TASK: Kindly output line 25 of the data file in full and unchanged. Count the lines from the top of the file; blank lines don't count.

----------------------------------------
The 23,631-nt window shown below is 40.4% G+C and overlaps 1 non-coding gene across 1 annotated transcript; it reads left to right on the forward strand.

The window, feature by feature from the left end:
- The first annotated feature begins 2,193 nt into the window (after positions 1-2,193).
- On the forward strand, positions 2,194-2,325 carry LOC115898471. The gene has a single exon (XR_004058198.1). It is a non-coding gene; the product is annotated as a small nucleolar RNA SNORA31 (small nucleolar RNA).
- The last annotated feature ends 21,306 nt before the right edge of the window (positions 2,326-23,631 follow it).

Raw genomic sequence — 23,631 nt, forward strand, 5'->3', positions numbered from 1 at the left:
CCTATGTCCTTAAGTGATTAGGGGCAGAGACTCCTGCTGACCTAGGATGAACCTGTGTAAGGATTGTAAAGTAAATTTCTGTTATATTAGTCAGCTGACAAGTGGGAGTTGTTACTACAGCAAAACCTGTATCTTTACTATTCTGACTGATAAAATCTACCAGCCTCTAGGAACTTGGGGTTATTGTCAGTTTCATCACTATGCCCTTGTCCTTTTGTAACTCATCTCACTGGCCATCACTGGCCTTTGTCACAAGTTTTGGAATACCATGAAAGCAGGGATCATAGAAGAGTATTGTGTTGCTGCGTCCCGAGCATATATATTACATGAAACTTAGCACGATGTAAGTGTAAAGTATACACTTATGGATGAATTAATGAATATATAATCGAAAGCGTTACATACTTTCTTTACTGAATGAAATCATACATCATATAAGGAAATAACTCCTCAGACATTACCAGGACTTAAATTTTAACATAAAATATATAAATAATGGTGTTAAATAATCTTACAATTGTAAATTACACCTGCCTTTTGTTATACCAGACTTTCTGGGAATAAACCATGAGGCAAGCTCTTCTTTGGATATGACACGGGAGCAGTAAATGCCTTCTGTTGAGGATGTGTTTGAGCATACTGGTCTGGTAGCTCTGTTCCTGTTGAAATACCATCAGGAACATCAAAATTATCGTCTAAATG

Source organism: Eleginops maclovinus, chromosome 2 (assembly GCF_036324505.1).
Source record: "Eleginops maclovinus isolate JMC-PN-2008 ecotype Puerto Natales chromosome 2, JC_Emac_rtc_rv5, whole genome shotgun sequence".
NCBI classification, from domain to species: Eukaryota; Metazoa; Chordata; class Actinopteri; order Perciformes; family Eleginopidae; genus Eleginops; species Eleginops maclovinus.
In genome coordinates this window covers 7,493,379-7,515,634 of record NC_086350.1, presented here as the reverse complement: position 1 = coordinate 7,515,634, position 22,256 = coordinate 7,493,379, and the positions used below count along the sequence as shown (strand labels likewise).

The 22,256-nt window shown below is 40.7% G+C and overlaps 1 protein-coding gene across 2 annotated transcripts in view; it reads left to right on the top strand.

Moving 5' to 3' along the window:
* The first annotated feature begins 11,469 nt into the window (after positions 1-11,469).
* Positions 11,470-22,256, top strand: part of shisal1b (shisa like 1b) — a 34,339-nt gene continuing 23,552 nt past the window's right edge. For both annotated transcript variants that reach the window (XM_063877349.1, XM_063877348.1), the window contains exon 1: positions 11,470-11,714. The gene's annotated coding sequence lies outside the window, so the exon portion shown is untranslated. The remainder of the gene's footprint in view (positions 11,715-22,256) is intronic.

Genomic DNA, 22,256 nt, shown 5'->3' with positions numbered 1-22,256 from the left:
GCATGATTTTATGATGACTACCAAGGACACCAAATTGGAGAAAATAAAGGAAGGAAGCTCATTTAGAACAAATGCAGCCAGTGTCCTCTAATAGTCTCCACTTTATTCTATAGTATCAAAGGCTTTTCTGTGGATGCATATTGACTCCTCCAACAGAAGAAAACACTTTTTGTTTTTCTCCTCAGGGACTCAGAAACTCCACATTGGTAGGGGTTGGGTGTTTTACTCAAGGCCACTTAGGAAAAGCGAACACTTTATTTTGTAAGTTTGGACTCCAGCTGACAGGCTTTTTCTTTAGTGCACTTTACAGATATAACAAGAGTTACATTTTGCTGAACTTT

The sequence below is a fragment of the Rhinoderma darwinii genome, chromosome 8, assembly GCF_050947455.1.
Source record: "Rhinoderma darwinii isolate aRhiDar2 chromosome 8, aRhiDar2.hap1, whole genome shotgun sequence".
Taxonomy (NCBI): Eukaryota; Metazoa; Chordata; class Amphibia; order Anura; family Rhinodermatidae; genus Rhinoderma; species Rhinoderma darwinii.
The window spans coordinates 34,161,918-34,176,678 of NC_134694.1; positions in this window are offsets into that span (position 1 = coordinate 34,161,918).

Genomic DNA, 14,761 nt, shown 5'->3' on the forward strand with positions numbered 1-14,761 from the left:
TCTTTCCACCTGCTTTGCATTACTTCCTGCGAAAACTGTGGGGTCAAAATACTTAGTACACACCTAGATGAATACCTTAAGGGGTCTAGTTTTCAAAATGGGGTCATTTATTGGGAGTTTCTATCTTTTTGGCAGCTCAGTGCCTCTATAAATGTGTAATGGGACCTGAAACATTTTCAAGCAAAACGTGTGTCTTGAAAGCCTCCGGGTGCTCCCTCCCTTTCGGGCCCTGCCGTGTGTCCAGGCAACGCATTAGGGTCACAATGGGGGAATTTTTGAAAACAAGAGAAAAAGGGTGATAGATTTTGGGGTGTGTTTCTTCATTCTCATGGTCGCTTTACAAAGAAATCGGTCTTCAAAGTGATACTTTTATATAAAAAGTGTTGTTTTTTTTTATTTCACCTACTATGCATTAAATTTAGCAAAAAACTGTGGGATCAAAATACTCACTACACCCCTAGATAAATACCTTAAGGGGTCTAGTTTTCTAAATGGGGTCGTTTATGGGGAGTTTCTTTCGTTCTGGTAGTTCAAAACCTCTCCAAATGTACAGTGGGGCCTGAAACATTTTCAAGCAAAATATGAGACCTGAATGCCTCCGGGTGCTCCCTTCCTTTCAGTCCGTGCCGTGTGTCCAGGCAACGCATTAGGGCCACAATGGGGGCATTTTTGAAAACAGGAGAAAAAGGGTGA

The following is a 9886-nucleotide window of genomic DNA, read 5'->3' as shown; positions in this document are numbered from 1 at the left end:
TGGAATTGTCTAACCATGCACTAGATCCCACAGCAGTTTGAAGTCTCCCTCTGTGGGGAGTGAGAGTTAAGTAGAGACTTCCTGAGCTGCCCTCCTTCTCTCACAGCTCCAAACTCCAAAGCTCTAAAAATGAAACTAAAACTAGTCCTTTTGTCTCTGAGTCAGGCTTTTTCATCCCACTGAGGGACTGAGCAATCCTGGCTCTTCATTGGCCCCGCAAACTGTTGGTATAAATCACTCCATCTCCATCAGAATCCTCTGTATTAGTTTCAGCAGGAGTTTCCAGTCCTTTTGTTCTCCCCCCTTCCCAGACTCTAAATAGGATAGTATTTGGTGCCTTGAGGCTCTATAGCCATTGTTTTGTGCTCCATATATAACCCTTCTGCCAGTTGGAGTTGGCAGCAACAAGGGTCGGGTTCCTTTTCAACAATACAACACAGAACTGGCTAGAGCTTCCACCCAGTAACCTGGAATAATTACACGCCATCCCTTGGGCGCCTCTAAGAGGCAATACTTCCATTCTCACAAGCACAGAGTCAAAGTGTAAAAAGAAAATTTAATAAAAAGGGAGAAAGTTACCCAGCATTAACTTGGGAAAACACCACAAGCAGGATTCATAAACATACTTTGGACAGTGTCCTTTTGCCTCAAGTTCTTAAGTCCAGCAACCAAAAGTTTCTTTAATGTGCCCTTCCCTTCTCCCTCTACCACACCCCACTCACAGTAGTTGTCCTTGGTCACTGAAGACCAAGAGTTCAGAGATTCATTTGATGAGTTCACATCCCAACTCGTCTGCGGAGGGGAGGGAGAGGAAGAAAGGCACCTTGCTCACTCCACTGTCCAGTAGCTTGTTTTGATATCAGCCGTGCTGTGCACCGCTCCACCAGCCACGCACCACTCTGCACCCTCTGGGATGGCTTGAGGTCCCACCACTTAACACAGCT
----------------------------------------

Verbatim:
TGGAATTGTCTAACCATGCACTAGATCCCACAGCAGTTTGAAGTCTCCCTCTGTGGGGAGTGAGAGTTAAGTAGAGACTTCCTGAGCTGCCCTCCTTCTCTCACAGCTCCAAACTCCAAAGCTCTAAAAATGAAACTAAAACTAGTCCTTTTGTCTCTGAGTCAGGCTTTTTCATCCCACTGAGGGACTGAGCAATCCTGGCTCTTCATTGGCCCCGCAAACTGTTGGTATAAATCACTCCATCTCCATCAGAATCCTCTGTATTAGTTTCAGCAGGAGTTTCCAGTCCTTTTGTTCTCCCCCCTTCCCAGACTCTAAATAGGATAGTATTTGGTGCCTTGAGGCTCTATAGCCATTGTTTTGTGCTCCATATATAACCCTTCTGCCAGTTGGAGTTGGCAGCAACAAGGGTCGGGTTCCTTTTCAACAATACAACACAGAACTGGCTAGAGCTTCCACCCAGTAACCTGGAATAATTACACGCCATCCCTTGGGCGCCTCTAAGAGGCAATACTTCCATTCTCACAAGCACAGAGTCAAAGTGTAAAAAGAAAATTTAATAAAAAGGGAGAAAGTTACCCAGCATTAACTTGGGAAAACACCACAAGCAGGATTCATAAACATACTTTGGACAGTGTCCTTTTGCCTCAAGTTCTTAAGTCCAGCAACCAAAAGTTTCTTTAATGTGCCCTTCCCTTCTCCCTCTACCACACCCCACTCACAGTAGTTGTCCTTGGTCACTGAAGACCAAGAGTTCAGAGATTCATTTGATGAGTTCACATCCCAACTCGTCTGCGGAGGGGAGGGAGAGGAAGAAAGGCACCTTGCTCACTCCACTGTCCAGTAGCTTGTTTTGATATCAGCCGTGCTGTGCACCGCTCCACCAGCCACGCACCACTCTGCACCCTCTGGGATGGCTTGAGGTCCCACCACTTAACACAGCT